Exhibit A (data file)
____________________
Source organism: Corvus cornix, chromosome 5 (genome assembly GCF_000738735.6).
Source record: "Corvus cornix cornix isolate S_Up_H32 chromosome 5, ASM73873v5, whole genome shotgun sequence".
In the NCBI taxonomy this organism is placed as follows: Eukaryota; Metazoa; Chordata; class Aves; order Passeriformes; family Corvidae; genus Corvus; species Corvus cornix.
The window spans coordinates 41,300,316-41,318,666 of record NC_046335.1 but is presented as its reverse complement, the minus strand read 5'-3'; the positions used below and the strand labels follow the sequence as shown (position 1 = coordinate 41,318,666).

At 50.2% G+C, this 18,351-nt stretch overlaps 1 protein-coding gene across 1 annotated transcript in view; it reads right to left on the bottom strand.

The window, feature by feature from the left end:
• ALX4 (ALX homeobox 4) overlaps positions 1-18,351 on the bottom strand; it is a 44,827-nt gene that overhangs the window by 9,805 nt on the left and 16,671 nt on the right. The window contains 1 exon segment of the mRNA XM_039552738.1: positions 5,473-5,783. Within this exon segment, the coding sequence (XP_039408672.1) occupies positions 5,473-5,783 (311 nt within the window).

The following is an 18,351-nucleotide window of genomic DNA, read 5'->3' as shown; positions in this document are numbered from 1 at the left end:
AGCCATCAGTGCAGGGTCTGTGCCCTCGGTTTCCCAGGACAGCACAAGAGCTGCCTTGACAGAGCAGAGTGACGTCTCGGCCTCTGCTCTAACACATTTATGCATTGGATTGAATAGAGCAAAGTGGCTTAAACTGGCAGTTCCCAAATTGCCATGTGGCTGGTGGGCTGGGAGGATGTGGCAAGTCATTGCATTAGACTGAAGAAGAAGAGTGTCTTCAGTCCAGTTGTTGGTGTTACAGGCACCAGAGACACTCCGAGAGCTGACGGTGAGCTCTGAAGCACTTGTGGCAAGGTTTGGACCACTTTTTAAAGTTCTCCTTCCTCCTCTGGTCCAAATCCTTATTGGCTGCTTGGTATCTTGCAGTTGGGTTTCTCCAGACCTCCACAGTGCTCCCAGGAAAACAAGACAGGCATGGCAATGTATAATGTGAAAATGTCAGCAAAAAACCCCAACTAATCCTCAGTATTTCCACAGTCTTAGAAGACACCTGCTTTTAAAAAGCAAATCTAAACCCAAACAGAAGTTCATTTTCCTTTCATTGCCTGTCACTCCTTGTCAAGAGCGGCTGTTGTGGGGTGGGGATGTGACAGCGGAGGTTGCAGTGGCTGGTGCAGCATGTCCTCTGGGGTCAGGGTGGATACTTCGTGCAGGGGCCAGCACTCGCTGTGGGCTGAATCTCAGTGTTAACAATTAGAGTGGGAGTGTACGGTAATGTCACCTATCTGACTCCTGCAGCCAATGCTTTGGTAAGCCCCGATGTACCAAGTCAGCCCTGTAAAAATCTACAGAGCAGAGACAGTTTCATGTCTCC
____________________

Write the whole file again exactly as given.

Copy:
Source organism: Corvus cornix, chromosome 5 (genome assembly GCF_000738735.6).
Source record: "Corvus cornix cornix isolate S_Up_H32 chromosome 5, ASM73873v5, whole genome shotgun sequence".
In the NCBI taxonomy this organism is placed as follows: Eukaryota; Metazoa; Chordata; class Aves; order Passeriformes; family Corvidae; genus Corvus; species Corvus cornix.
The window spans coordinates 41,300,316-41,318,666 of record NC_046335.1 but is presented as its reverse complement, the minus strand read 5'-3'; the positions used below and the strand labels follow the sequence as shown (position 1 = coordinate 41,318,666).

At 50.2% G+C, this 18,351-nt stretch overlaps 1 protein-coding gene across 1 annotated transcript in view; it reads right to left on the bottom strand.

The window, feature by feature from the left end:
• ALX4 (ALX homeobox 4) overlaps positions 1-18,351 on the bottom strand; it is a 44,827-nt gene that overhangs the window by 9,805 nt on the left and 16,671 nt on the right. The window contains 1 exon segment of the mRNA XM_039552738.1: positions 5,473-5,783. Within this exon segment, the coding sequence (XP_039408672.1) occupies positions 5,473-5,783 (311 nt within the window).

The following is an 18,351-nucleotide window of genomic DNA, read 5'->3' as shown; positions in this document are numbered from 1 at the left end:
AGCCATCAGTGCAGGGTCTGTGCCCTCGGTTTCCCAGGACAGCACAAGAGCTGCCTTGACAGAGCAGAGTGACGTCTCGGCCTCTGCTCTAACACATTTATGCATTGGATTGAATAGAGCAAAGTGGCTTAAACTGGCAGTTCCCAAATTGCCATGTGGCTGGTGGGCTGGGAGGATGTGGCAAGTCATTGCATTAGACTGAAGAAGAAGAGTGTCTTCAGTCCAGTTGTTGGTGTTACAGGCACCAGAGACACTCCGAGAGCTGACGGTGAGCTCTGAAGCACTTGTGGCAAGGTTTGGACCACTTTTTAAAGTTCTCCTTCCTCCTCTGGTCCAAATCCTTATTGGCTGCTTGGTATCTTGCAGTTGGGTTTCTCCAGACCTCCACAGTGCTCCCAGGAAAACAAGACAGGCATGGCAATGTATAATGTGAAAATGTCAGCAAAAAACCCCAACTAATCCTCAGTATTTCCACAGTCTTAGAAGACACCTGCTTTTAAAAAGCAAATCTAAACCCAAACAGAAGTTCATTTTCCTTTCATTGCCTGTCACTCCTTGTCAAGAGCGGCTGTTGTGGGGTGGGGATGTGACAGCGGAGGTTGCAGTGGCTGGTGCAGCATGTCCTCTGGGGTCAGGGTGGATACTTCGTGCAGGGGCCAGCACTCGCTGTGGGCTGAATCTCAGTGTTAACAATTAGAGTGGGAGTGTACGGTAATGTCACCTATCTGACTCCTGCAGCCAATGCTTTGGTAAGCCCCGATGTACCAAGTCAGCCCTGTAAAAATCTACAGAGCAGAGACAGTTTCATGTCTCC